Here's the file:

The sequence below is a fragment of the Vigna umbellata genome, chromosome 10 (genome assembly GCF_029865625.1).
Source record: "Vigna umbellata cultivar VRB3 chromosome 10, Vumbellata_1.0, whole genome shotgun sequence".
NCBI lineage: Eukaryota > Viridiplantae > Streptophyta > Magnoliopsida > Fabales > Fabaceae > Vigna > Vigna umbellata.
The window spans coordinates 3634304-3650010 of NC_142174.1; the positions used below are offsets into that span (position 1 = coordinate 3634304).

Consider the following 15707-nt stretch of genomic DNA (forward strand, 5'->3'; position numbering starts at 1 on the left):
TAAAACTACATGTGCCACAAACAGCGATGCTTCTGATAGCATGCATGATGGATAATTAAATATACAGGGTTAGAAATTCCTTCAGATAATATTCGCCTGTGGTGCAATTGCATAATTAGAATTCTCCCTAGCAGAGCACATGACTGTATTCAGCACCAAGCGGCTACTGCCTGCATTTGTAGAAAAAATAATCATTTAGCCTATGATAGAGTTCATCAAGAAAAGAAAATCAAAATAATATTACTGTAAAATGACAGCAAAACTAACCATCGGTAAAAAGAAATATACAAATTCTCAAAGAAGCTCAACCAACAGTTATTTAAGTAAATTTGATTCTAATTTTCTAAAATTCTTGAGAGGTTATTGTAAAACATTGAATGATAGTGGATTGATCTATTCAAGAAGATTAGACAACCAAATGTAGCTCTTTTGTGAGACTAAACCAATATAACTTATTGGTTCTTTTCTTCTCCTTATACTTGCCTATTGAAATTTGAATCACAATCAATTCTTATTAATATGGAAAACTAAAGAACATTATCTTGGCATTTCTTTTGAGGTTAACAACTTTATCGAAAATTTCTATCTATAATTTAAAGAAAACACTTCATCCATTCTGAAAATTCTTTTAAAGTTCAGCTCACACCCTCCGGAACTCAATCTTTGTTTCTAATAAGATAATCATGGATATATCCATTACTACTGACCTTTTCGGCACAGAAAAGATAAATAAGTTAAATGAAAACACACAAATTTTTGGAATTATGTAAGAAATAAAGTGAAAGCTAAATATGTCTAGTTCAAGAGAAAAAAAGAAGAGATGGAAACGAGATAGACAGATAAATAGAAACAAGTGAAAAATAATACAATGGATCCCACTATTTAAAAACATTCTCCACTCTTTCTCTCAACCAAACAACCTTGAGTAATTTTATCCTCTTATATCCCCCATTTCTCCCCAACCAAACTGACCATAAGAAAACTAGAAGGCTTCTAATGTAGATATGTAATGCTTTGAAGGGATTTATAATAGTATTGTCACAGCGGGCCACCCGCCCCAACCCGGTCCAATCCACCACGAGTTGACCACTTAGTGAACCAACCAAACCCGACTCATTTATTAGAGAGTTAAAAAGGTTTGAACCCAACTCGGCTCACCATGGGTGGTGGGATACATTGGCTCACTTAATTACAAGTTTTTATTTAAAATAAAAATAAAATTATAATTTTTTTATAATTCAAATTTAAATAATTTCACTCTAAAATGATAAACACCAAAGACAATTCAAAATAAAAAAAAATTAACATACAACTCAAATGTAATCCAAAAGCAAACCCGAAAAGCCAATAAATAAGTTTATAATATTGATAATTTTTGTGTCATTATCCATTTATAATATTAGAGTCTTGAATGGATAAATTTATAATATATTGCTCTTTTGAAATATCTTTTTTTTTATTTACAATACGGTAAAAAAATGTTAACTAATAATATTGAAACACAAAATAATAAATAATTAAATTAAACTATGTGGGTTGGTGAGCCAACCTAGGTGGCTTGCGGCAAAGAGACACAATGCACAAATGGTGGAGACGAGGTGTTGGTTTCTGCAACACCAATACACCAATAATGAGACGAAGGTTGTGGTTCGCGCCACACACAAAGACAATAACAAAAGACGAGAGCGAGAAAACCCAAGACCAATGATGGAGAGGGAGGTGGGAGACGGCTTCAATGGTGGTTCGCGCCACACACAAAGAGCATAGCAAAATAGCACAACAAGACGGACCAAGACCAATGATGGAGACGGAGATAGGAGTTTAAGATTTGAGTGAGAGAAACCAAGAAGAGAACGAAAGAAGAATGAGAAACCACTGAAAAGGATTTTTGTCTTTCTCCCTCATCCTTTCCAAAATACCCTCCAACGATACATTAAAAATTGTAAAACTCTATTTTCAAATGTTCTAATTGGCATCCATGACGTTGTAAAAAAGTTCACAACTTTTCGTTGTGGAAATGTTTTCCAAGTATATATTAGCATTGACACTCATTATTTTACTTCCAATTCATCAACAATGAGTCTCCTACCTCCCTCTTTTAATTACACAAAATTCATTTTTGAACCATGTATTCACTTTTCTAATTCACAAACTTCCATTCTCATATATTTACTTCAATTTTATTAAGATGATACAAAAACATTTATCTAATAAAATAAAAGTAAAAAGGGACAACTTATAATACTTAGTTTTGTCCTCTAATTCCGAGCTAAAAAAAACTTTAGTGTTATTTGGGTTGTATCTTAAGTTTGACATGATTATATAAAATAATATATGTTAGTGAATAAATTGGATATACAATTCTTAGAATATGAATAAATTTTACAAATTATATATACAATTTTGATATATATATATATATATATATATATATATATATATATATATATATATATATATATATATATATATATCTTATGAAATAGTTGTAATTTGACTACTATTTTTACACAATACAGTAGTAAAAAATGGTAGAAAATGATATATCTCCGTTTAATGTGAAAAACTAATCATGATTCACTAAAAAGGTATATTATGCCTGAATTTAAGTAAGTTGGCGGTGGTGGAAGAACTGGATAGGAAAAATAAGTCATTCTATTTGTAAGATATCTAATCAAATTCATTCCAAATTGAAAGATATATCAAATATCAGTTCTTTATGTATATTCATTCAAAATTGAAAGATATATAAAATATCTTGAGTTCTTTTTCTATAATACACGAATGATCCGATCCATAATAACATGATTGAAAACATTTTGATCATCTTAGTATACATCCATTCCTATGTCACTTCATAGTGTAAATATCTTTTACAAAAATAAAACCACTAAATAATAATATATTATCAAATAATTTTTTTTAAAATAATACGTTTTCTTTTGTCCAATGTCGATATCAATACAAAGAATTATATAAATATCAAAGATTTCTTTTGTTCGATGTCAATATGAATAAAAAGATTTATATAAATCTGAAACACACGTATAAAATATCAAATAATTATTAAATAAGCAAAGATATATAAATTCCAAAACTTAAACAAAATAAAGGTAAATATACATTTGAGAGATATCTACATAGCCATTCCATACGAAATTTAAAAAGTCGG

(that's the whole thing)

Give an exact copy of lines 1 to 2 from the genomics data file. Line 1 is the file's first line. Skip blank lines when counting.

The sequence below is a fragment of the Vigna umbellata genome, chromosome 10 (genome assembly GCF_029865625.1).
Source record: "Vigna umbellata cultivar VRB3 chromosome 10, Vumbellata_1.0, whole genome shotgun sequence".